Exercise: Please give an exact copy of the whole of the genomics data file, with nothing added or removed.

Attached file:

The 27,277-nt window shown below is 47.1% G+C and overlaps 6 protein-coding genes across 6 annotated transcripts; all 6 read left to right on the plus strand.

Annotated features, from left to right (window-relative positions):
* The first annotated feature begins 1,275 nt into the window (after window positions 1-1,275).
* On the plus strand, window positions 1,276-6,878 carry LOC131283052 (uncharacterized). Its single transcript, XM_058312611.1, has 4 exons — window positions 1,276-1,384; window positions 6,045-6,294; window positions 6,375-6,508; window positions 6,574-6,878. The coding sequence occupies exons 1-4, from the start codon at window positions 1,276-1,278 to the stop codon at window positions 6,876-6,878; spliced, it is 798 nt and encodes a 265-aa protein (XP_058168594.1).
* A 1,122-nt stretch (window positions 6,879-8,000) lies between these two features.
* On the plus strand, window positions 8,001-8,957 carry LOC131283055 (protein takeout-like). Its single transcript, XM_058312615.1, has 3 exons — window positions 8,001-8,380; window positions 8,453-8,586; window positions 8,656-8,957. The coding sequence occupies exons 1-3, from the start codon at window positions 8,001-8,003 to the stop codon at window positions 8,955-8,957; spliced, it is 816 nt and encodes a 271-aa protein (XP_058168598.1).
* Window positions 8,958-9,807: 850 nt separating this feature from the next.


The 27,277-nt window shown below is 47.1% G+C and overlaps 6 protein-coding genes across 6 annotated transcripts; all 6 read left to right on the plus strand.

Annotated features, from left to right (window-relative positions):
* The first annotated feature begins 1,275 nt into the window (after window positions 1-1,275).
* On the plus strand, window positions 1,276-6,878 carry LOC131283052 (uncharacterized). Its single transcript, XM_058312611.1, has 4 exons — window positions 1,276-1,384; window positions 6,045-6,294; window positions 6,375-6,508; window positions 6,574-6,878. The coding sequence occupies exons 1-4, from the start codon at window positions 1,276-1,278 to the stop codon at window positions 6,876-6,878; spliced, it is 798 nt and encodes a 265-aa protein (XP_058168594.1).
* A 1,122-nt stretch (window positions 6,879-8,000) lies between these two features.
* On the plus strand, window positions 8,001-8,957 carry LOC131283055 (protein takeout-like). Its single transcript, XM_058312615.1, has 3 exons — window positions 8,001-8,380; window positions 8,453-8,586; window positions 8,656-8,957. The coding sequence occupies exons 1-3, from the start codon at window positions 8,001-8,003 to the stop codon at window positions 8,955-8,957; spliced, it is 816 nt and encodes a 271-aa protein (XP_058168598.1).
* Window positions 8,958-9,807: 850 nt separating this feature from the next.